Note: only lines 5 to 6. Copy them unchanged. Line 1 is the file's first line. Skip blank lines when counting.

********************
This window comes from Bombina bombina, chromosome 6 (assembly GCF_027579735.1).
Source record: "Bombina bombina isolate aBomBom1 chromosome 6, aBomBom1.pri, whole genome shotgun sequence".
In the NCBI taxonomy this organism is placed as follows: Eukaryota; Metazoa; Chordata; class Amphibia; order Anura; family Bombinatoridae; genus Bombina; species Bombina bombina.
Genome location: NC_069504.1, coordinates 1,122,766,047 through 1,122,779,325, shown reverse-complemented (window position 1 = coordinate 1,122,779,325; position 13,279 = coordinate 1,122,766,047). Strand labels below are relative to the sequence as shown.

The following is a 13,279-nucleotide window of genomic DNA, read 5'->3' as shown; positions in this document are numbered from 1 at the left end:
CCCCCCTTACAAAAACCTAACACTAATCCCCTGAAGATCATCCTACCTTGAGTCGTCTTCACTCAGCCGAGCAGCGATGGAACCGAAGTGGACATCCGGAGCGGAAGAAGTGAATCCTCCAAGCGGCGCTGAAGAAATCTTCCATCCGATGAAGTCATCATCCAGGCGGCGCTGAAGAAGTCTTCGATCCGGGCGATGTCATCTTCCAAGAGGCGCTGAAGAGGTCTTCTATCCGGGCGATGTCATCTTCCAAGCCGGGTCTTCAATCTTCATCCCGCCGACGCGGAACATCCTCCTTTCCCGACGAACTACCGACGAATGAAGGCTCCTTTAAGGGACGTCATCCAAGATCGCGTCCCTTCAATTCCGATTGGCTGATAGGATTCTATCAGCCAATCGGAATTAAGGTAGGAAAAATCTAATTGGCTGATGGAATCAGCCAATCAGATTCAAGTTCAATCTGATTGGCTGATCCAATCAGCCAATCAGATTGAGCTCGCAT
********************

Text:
The following is a 13,279-nucleotide window of genomic DNA, read 5'->3' as shown; positions in this document are numbered from 1 at the left end:
CCCCCCTTACAAAAACCTAACACTAATCCCCTGAAGATCATCCTACCTTGAGTCGTCTTCACTCAGCCGAGCAGCGATGGAACCGAAGTGGACATCCGGAGCGGAAGAAGTGAATCCTCCAAGCGGCGCTGAAGAAATCTTCCATCCGATGAAGTCATCATCCAGGCGGCGCTGAAGAAGTCTTCGATCCGGGCGATGTCATCTTCCAAGAGGCGCTGAAGAGGTCTTCTATCCGGGCGATGTCATCTTCCAAGCCGGGTCTTCAATCTTCATCCCGCCGACGCGGAACATCCTCCTTTCCCGACGAACTACCGACGAATGAAGGCTCCTTTAAGGGACGTCATCCAAGATCGCGTCCCTTCAATTCCGATTGGCTGATAGGATTCTATCAGCCAATCGGAATTAAGGTAGGAAAAATCTAATTGGCTGATGGAATCAGCCAATCAGATTCAAGTTCAATCTGATTGGCTGATCCAATCAGCCAATCAGATTGAGCTCGCAT